Google+ is a directed online social network where nodes have either reciprocal (bidirectional) edges or parasocial (one-way) edges. As reciprocal edges play an important role in the structural properties, formation and evolution of online social networks, we study the core structure of the subgraph formed by them, referred to as the reciprocal network of Google+ — in a sense, a reciprocal network can be viewed as the stable “skeleton” network of a directed online social network that holds it together. We develop an effective three-step procedure to hierarchically extract and unfold the core structure of a network by building up and generalizing ideas from the existing k-shell decomposition and clique percolation approaches. Our scheme produces higher-level representations of the core structure of the Google+ reciprocal network and it reveals that there are ten subgraphs (“communities”) comprising of dense clusters of cliques lying at the center of the core structure of the Google+ reciprocal network. Together they form the core to which “peripheral” sparse subgraphs are attached. Furthermore, our analysis shows that the core structure of the Google+ reciprocal network is very stable as the network evolves. Our results have implications in the design of algorithms for information flow, and in development of techniques for analyzing the vulnerability or robustness of online social networks.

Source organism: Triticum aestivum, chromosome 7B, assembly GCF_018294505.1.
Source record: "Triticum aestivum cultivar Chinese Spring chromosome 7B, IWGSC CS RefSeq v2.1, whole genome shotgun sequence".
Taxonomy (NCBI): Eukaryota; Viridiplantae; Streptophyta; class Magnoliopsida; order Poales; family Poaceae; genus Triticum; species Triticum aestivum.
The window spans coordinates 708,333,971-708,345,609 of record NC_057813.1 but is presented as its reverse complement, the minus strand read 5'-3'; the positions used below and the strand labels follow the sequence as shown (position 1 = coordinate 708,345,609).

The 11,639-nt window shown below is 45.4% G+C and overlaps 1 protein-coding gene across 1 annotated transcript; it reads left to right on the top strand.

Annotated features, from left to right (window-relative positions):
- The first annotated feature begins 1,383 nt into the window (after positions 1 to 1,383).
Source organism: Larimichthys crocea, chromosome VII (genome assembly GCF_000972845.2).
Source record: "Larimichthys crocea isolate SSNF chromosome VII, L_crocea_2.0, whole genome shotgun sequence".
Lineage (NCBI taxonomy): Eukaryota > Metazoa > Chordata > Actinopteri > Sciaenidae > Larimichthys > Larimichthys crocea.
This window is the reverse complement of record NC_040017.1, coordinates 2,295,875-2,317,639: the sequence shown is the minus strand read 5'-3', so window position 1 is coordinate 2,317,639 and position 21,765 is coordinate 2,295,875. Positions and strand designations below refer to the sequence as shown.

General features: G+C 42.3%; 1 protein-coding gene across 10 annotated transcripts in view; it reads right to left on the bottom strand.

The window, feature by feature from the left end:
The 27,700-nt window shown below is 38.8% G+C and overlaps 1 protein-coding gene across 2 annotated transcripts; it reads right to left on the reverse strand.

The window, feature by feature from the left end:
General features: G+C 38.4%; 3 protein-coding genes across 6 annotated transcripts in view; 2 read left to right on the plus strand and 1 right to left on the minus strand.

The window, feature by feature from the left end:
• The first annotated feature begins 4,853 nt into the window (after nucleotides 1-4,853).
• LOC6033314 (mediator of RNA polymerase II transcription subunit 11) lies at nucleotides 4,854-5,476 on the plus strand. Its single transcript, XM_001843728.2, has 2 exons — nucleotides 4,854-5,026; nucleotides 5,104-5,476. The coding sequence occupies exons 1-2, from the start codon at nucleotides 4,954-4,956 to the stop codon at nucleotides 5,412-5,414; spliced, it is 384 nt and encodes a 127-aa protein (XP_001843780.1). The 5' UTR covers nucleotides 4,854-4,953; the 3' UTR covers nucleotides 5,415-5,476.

Bibliographical noteFunding Information:
This research was supported in part by DoD ARO MURI Award W911NF-12-1-0385, DTRA grant HDTRA1- 14-1-0040, NSF grant CNS-1411636, CNS-1618339 and CNS-1617729.
- K-Shell decomposition
- Network core
- Reciprocal network